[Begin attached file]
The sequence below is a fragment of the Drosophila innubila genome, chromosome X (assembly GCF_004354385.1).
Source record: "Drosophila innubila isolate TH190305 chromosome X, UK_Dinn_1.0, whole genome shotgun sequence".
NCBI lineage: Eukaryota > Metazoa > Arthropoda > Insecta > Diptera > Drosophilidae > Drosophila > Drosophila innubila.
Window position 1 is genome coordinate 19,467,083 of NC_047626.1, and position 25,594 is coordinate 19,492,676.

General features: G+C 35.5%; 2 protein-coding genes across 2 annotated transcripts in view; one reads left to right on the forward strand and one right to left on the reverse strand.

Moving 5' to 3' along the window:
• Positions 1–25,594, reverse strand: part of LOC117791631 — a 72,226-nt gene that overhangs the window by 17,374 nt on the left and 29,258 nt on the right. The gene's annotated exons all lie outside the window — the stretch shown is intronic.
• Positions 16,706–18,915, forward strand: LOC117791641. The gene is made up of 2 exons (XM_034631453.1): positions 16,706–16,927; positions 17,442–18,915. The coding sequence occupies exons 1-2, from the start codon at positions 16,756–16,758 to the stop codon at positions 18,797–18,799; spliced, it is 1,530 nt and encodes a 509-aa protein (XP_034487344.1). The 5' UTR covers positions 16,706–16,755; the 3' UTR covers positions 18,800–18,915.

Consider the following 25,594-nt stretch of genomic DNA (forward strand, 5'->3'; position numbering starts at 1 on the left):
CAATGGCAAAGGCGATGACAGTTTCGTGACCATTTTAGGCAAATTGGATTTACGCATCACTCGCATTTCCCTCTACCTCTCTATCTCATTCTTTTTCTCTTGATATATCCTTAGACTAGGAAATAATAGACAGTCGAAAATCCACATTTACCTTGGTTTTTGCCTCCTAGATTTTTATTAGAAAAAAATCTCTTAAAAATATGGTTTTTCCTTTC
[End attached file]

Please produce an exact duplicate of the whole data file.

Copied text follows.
The sequence below is a fragment of the Drosophila innubila genome, chromosome X (assembly GCF_004354385.1).
Source record: "Drosophila innubila isolate TH190305 chromosome X, UK_Dinn_1.0, whole genome shotgun sequence".
NCBI lineage: Eukaryota > Metazoa > Arthropoda > Insecta > Diptera > Drosophilidae > Drosophila > Drosophila innubila.
Window position 1 is genome coordinate 19,467,083 of NC_047626.1, and position 25,594 is coordinate 19,492,676.

General features: G+C 35.5%; 2 protein-coding genes across 2 annotated transcripts in view; one reads left to right on the forward strand and one right to left on the reverse strand.

Moving 5' to 3' along the window:
• Positions 1–25,594, reverse strand: part of LOC117791631 — a 72,226-nt gene that overhangs the window by 17,374 nt on the left and 29,258 nt on the right. The gene's annotated exons all lie outside the window — the stretch shown is intronic.
• Positions 16,706–18,915, forward strand: LOC117791641. The gene is made up of 2 exons (XM_034631453.1): positions 16,706–16,927; positions 17,442–18,915. The coding sequence occupies exons 1-2, from the start codon at positions 16,756–16,758 to the stop codon at positions 18,797–18,799; spliced, it is 1,530 nt and encodes a 509-aa protein (XP_034487344.1). The 5' UTR covers positions 16,706–16,755; the 3' UTR covers positions 18,800–18,915.

Consider the following 25,594-nt stretch of genomic DNA (forward strand, 5'->3'; position numbering starts at 1 on the left):
CAATGGCAAAGGCGATGACAGTTTCGTGACCATTTTAGGCAAATTGGATTTACGCATCACTCGCATTTCCCTCTACCTCTCTATCTCATTCTTTTTCTCTTGATATATCCTTAGACTAGGAAATAATAGACAGTCGAAAATCCACATTTACCTTGGTTTTTGCCTCCTAGATTTTTATTAGAAAAAAATCTCTTAAAAATATGGTTTTTCCTTTC